It was sometime in 2010, touring the country’s finer movie theaters with his first film, The Windmill Movie, that Alexander Olch first started to think seriously about “the rooms in which movies play.” He’d grown up with the glories of the Beekman, the Paris, the Ziegfeld, all dead or dying at that moment when his interest hatched, all of them places where “something special happened even before the movie started.” (Only the Paris has survived.) He had designed clothes and he had designed spaces. He had made a movie; why not a movie space? “I’d walk into theaters and think, I could do better than this.”
Like Olch, you may have noticed a growing slackness on the part of the theater chains, an experience of moviegoing that is increasingly casual, like watching television. Like staying home. Commercials, La-Z-Boy-style chairs, smaller screens, eating meals off a tray on your lap … Is it any wonder Tom Cruise had to appear at the start of Top Gun: Maverick to tell us that what we were about to see—for we, as a culture, have forgotten—was a movie?
Catastrophically, we have confused TV habits and aesthetics with film habits and aesthetics. To be clear: A movie is bigger than you. It is larger than life. Television, at best, is only life-size. A movie will not wait for you to begin. Nor will it pause for you to take a phone call. And if you don’t like it, you can’t switch to another app. Television panders to your whims. It gives you options, allows you to change your mind. It bends over backwards to give you the world you want—which is, by definition, the world you know—when you want it.
Television cares about you. A movie does not. Television says, “You’re home.” A movie, seen in a theater, says, “You’re leaving home. You are going to enter a room full of people you don’t know. If the movie’s any good, you are going to enjoy an unspoken intimacy with them.” This is not a superficial feeling. In fact, it is the feeling we are all looking for. Contracting our internal and literal lives, the TV-ification of movies and of moviegoing is not a theoretical problem. It is, dare I say, a spiritual one. “Mama,” asks a child walking into a picture palace in an old New Yorker cartoon, “Does God live here?” Olch points out that in French “the word for ‘screening’ is ‘séance.’”
Cultural and business trends were very much against Olch’s dream. But he found in Seamless, the delivery app many said would take down restaurants, his argument: People still go out to eat. “There’s an economy that happens at home and an economy around going out,” he says. The problem was that those of us who once spent our going-out money on moviegoing had increasingly few reasons to keep going to movie theaters, which, having grown increasingly utilitarian, dodged the trends that restaurants, bars, and nightclubs couldn’t ignore. Olch understood that while at home we want convenience, when we venture out we want an experience.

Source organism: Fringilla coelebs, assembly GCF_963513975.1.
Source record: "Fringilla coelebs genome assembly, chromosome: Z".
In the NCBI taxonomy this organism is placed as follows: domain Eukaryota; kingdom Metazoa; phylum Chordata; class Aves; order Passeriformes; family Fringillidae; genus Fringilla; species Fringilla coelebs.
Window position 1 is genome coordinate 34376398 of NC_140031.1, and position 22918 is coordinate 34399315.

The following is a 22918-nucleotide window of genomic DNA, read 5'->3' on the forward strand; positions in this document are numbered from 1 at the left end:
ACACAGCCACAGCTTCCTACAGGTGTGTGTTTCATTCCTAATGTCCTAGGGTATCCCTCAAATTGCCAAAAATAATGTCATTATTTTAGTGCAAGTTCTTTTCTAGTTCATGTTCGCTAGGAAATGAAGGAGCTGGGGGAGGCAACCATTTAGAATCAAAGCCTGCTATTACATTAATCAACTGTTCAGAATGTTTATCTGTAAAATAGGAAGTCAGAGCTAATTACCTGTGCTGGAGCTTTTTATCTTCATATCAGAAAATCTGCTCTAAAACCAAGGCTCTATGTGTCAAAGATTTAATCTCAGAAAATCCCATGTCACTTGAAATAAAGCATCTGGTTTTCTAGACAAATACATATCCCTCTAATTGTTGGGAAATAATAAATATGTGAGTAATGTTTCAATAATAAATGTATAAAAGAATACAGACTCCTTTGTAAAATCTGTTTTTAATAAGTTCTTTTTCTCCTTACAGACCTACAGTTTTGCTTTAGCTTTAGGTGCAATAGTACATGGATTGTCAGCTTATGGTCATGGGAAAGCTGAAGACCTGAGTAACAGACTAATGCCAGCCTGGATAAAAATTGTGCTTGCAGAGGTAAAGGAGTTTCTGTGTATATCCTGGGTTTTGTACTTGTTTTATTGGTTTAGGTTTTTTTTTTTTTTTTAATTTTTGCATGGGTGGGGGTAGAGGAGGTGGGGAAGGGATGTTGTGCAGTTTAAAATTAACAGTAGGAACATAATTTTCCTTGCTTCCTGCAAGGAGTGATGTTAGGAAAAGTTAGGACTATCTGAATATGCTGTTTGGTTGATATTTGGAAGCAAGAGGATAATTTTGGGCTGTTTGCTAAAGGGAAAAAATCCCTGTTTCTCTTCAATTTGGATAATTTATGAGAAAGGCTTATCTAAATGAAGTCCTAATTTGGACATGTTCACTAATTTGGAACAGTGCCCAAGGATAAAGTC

A movie is bigger than you. It is larger than life. Television, at best, is only life-size.
And this is what he has given us in Metrograph’s home at 7 Ludlow Street, which opened in 2016. The whole affair—bar, restaurant, bookstore, theater—is so elegantly conceived, so dignifying of a full evening of moviegoing, that glancing across the crowded, lively room, one might get the (false) impression that movies are alive and well. It almost doesn’t matter what’s showing; in the tradition of the neighborhood theater, I go in the spirit of omakase: “I’ll leave it up to you.” This is how people used to go to the movies; not to see a movie, but to go to the movies. Handing over the proverbial remote to the programmers of Metrograph, you may not always get what you want, but you’ll get more than you had going in.
Yes, Metrograph streams too—a pandemic-era necessity that Olch plans to continue. (A subscription costs $5 per month or $50 per year.) Given the popular nature of the enterprise, it’s a bit of a surprise to see their at-home offerings favor the arduously self-serious—five films by Alain Robbe-Grillet, anyone?—but if Metrograph at Home confines the Last Year at Marienbad obsessives to their living rooms while the rest of us enjoy a night out with Pepi, Luci, Bom, it may even be a public service. In either case, every neighborhood should have its Metrograph. When moviegoing is a pleasure again, it will only be a matter of time before we all remember that the world is bigger than television.
Olch stands in the lobby on Sundays, family-matinee days. “One thing that is absolutely adorable to see,” he says, “and fascinating at the same time, is you see parents walk in with their kids and you realize this little kid is about to see their first movie in a movie theater. And the parents in the lobby are explaining to their kids the rules of how to behave while you watch a movie, and the kid’s like, “O.K., O.K., let’s go,” and you realize it is at this exact moment that the art form is being passed down to the next generation. There’s something very special … I’d use the word ‘sacred.’”
Sam Wasson is the author of several books, including The Big Goodbye: Chinatown and the Last Years of Hollywood and the co-author of Hollywood: The Oral History